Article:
Check in frequently this week to view featured abstracts, leading up to the symposium! We welcome your comments.
Featured Abstract: “Modelling as a centre of Practice and Pedagogy”
Susan Schreibman, Trinity College Dublin
Last year I designed a MPhil in Digital Humanities and Culture for Trinity College Dublin. We are now in the second semester of the first year. Unlike teaching a single DH course that centres on a specific area (from introductory courses to more specific text encoding, digital scholarly editing, web technologies, etc) the longer timescale of a full year allows for significant cross-fertilisation in understanding how disparate technologies, methodologies, and theories interrelate to comprise the salient core of this new and somewhat abstract discipline of humanities computing.
Many of us have been in this field long enough to know that the technologies we teach our students today will be surpassed and replaced by the yet-to-be invented. What is more lasting, however, is the understanding how to model the objects of our contemplation: from the narrative arc of a thematic research collection, to a TEI-encoded document, to a relational database. Models serve as an abstraction of an analogue object, its relationship to other objects, as well as a representation of what we think is important about them. By teaching our students how to model, we give them the tools to represent and re-present the yet-to-be-encountered.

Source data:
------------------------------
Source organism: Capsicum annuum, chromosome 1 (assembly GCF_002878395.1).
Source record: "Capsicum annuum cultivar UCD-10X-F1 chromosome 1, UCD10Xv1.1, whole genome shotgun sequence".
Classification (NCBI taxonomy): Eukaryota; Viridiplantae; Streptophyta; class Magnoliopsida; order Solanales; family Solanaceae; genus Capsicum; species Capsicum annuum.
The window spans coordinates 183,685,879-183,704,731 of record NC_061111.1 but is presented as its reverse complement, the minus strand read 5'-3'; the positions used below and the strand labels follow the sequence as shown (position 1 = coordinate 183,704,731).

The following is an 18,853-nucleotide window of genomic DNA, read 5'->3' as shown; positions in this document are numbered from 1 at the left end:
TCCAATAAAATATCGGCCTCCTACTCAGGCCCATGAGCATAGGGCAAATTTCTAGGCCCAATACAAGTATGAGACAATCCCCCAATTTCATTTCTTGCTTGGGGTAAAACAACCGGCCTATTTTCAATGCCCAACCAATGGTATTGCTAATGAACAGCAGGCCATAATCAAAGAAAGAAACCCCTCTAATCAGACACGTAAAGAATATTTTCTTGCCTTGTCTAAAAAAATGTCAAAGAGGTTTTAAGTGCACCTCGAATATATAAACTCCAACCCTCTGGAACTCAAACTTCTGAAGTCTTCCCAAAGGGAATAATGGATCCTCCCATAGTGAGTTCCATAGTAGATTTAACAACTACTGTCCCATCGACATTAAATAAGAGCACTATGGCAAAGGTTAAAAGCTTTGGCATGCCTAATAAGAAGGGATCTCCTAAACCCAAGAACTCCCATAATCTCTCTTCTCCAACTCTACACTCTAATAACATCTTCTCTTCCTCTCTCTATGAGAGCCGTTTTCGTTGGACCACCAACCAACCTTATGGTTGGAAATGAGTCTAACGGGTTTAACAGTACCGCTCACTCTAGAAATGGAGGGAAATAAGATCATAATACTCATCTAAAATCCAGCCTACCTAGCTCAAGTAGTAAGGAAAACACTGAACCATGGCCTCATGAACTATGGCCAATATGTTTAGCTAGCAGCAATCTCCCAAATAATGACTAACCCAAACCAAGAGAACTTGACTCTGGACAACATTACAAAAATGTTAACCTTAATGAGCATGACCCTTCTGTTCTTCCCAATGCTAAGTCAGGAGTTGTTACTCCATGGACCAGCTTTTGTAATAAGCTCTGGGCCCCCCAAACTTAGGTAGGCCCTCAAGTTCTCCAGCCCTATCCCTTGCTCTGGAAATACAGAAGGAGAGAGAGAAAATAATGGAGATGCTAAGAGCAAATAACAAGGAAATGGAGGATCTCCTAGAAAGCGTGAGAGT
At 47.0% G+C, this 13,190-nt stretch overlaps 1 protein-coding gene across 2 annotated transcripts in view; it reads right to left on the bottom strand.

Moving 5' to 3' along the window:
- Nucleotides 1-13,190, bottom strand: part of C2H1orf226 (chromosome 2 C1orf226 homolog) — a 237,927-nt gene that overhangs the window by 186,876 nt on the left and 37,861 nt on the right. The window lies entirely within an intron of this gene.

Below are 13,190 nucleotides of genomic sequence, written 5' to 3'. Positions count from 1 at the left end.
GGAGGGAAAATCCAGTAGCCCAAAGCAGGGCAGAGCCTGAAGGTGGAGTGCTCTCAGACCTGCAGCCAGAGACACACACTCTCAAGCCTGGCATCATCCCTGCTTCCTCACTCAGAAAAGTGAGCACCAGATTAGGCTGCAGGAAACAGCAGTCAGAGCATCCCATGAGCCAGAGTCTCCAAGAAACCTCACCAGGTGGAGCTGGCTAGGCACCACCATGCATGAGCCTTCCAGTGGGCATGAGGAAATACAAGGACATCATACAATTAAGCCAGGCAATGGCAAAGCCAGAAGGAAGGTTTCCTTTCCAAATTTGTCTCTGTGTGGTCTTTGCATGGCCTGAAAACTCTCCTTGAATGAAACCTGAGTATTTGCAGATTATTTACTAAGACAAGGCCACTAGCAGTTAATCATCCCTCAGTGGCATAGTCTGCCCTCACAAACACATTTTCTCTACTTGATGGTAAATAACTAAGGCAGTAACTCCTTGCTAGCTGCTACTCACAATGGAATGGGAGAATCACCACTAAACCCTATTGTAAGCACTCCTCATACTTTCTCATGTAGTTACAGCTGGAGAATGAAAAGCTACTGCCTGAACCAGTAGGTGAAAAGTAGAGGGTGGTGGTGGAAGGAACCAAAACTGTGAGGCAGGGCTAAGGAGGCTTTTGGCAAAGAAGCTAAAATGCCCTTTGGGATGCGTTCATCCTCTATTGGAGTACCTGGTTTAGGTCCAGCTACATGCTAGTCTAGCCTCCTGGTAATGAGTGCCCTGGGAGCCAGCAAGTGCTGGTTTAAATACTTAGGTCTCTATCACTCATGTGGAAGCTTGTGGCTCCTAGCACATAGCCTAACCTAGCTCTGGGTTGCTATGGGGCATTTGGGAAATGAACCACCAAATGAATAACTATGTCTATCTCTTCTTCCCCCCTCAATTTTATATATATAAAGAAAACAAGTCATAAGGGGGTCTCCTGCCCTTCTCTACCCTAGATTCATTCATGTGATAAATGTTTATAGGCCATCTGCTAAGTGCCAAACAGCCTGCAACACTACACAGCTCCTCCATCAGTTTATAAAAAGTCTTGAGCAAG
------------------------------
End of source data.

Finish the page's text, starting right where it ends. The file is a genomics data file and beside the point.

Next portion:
The question then remains: how do we teach this interrelatedness of things and their properties. Should there be a knowledge representation course which covers modelling more abstractly, or should it be covered within context, when teaching subjects such as relational databases, TEI encoding, or virtual world construction. Should knowledge representation be the theme that binds the disparate strands of DH together, or a theme. If knowledge representation, as Willard McCarty suggests, is the coherent or cohesible practice that binds all of DH together, then it follows, that KR must be at the centre of our pedagogy.